Danger lurks in the form of goons sent by her father, who finally sniff out the couple from the confines of their meagre dwelling and in a fit of humiliation-induced rage, the father slits the throat of his own daughter. The son-in-law gets no better treatment and finds himself battered and bruised from the volley of kicks and punches of the goons.
As if watching his love being murdered by her father was not enough, he suffers the beatings to watch the father loom over him and attack him with a machete, as well.
This marks the end of what could have been a progressive and happy life where both the partners have a say and create a life that fosters both their dreams. This could have been the young, modern, upcoming India. This could have been the India of our dreams. It was stifled and slashed in the very beginning.
This is honour killing- killing the wishes, hopes, dreams and desires of young India for the purity of caste and dignity, which ironically gets tarnished when they are labelled murderers by the Court of Law.
From Haryana to Andhra Pradesh and Hyderabad, 2018 was the year that witnessed a spate of honour killings from February to September. 2016 witnessed 77 killings and 2015 broke all records with a high of 251 killings.
India has no separate law to curb this barbarism, in part because going by the heritage of this country, no one could have imagined that parents can ever think of murdering their own offspring much less witness it.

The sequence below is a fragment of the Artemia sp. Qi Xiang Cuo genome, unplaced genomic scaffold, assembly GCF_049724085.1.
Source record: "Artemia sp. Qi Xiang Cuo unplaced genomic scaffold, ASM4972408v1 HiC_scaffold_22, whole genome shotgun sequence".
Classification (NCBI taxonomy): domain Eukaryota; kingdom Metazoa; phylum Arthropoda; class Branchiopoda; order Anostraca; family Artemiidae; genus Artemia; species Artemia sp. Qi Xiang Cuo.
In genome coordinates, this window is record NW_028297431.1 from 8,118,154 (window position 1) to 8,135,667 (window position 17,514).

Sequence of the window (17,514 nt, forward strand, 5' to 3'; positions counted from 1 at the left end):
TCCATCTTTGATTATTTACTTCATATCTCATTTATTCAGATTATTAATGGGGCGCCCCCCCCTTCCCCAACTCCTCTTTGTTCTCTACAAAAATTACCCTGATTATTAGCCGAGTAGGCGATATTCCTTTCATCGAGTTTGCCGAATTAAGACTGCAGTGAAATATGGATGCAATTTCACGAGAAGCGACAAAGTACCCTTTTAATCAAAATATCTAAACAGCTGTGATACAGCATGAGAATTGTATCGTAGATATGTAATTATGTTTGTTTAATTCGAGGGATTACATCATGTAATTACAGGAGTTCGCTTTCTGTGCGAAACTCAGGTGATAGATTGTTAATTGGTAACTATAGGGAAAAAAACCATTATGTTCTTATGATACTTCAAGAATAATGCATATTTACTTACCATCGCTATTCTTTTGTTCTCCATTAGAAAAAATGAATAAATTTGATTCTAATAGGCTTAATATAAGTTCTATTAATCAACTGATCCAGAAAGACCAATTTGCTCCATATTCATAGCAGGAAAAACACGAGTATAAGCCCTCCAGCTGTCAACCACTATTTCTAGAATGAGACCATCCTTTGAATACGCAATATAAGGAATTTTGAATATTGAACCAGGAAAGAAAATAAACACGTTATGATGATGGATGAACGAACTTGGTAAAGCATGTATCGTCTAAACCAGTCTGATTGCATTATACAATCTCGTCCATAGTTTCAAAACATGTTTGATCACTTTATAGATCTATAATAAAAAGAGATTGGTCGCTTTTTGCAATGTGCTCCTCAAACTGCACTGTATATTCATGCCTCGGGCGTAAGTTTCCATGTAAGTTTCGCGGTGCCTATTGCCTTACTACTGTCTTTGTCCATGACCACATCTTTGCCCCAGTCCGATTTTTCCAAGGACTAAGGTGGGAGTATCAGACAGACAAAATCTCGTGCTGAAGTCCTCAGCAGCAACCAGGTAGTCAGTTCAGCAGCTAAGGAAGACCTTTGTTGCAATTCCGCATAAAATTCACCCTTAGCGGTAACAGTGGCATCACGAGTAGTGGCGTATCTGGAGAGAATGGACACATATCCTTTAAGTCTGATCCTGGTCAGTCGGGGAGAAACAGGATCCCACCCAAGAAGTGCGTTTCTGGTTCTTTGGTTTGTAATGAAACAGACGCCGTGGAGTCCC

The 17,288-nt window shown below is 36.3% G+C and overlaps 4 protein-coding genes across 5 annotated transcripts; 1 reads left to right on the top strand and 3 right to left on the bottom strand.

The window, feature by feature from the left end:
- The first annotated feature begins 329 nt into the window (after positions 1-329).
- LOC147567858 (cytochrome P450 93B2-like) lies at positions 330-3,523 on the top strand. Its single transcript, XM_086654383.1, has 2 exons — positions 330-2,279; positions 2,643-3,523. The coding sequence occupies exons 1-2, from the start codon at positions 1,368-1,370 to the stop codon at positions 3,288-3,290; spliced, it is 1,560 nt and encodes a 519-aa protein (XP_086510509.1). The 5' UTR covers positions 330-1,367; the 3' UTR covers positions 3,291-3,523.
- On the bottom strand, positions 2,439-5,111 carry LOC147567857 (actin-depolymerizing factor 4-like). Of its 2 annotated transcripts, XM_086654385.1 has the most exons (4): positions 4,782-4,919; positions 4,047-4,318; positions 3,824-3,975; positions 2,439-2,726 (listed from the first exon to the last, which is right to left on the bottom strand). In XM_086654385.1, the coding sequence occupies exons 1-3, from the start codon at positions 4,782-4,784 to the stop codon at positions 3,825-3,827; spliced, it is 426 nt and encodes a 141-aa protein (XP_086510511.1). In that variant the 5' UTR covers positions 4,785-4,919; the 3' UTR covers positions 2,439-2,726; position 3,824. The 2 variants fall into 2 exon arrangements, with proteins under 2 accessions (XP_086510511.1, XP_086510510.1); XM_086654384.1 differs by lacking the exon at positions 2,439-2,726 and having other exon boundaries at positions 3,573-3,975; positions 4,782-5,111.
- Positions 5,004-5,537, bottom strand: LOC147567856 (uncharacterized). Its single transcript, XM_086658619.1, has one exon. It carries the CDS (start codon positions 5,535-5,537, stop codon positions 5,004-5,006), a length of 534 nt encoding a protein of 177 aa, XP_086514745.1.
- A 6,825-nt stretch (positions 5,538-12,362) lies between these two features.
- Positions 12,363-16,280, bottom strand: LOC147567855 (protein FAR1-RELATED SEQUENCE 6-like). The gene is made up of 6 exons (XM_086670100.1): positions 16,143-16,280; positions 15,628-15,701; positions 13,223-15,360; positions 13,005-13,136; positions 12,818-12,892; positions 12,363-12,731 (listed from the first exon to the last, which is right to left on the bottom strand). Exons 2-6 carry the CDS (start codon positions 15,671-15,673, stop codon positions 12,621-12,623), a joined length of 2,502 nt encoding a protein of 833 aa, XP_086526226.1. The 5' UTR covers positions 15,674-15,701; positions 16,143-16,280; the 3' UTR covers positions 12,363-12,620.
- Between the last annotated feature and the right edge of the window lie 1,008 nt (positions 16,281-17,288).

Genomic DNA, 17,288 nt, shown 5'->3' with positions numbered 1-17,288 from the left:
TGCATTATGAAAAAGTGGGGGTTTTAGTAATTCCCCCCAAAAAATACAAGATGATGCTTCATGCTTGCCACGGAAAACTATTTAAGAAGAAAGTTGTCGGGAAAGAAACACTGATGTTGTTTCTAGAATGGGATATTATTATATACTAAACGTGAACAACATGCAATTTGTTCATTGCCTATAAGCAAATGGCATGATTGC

The India that is allegorically portrayed as a mother shall weep tears of blood on seeing the condition of apathy within humans in the country. Even animals protect their babies and humans give birth to their own seed and take away their life for a simple thing as falling in love when love is one of the basic needs of any human being.
Another worrying truth is that women in the country have always been put on a pedestal. This seems like a happy occurrence, except it acts like a chain that constricts the movement of their self in entirety. They cannot think or decide anything for themselves.
We forget that they are human at the end of the day and are responsible for their own choices and have the freedom to make mistakes as well. This comes as an age-old stratagem for manipulating their behaviour which has to end now. Women have to be respected, but only as humans.
Their body and their choices are their own which means that they belong to no one. Children are their own people and do not belong to even their parents and India has to make peace with this fact in order to nip honour killings in the bud.